Everyone I know seems to be taking on a new role these days – taking care of aging parents or grandparents.
I spent an emotional hour with one of my dearest childhood friends at a restaurant last week, helping her adjust to her new full-blown responsibility as a caregiver for her 88-year-old mother (same age as my Dad). Her mom has been hospitalized for 3 long weeks, first for bronchitis-turned-into-pneumonia, and now dealing with getting her off a feeding tube and a worsening of her dementia. When I went to get my hair cut today, my hairdresser was talking about her mom’s slide into frailty, and inability to take care of herself anymore. And last week at shul, I got into a brief conversation with a newer congregant, who was there with his 91-year-old Mom, who whispered to me, “I see you here with your son and wondered how you did it. Now I’m Mom’s caregiver. She’s acting more like 19 than 91—she’s so stubborn.”
As my 19-year-old daughter used to say: Welcome to My World!
The type of case management we have been doing for many years for our son in order to get the optimal medical care, medications and therapies is a new skill that many of my same-age peers are just starting to learn. With the graying of the Jewish community now in full swing, it is time that everyone learned a few key lessons of how to provide caregiving for a relative:
1) Get a big 3-ring notebook or an accordion file and start keeping every piece of paper connected with your loved one in the same place, in chronological order
2) Create a phone directory with the names, phone numbers and emails of every professional with whom you come into contact—do not keep the information scribbled on a bunch of post it notes attached to your computer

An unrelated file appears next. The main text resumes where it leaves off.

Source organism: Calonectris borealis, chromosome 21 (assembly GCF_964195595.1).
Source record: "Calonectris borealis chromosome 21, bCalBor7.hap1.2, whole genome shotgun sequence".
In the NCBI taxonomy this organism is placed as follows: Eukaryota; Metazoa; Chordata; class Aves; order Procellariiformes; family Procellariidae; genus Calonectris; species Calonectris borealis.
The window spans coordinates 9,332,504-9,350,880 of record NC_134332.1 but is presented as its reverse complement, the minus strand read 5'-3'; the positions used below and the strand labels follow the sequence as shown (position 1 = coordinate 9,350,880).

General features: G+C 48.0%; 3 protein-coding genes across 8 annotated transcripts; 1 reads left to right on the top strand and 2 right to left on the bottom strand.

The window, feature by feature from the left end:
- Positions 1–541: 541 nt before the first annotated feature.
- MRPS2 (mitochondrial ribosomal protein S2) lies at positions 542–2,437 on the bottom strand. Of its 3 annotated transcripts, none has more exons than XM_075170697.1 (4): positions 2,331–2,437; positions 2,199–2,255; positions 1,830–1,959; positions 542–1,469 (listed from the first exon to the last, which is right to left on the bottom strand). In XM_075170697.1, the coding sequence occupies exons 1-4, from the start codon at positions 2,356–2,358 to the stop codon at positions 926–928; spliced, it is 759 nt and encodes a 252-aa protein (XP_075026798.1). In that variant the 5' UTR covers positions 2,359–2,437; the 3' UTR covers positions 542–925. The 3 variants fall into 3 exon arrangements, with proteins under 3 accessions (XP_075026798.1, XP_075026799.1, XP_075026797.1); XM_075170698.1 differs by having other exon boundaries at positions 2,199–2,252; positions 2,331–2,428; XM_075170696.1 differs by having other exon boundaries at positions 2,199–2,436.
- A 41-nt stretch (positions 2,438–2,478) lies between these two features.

3) Try to plan ahead for possible next steps—so that can mean checking out different in-home options, assisted living or even skilled nursing homes. Having knowledge ahead of time will go a long way to minimize stress down the road
4) When someone is in the hospital, it is critical that family members or close friends be there to be advocates. Hospitals are disconcerting even for the healthy, but when you are sick on top of being elderly or disabled, it can be much worse. Paying close attention to which medications are being administered is very important.
5) Always be on the lookout for the positive—in the midst of medical appointments and therapies, you can easily overlook the chance for something wonderful, like a smile on seeing a rainbow or enjoying a frozen yogurt on the way home.
Above all, always treat your loved ones as you would want to be taken care of—because in a few years, you may be on the receiving end of caregiving.
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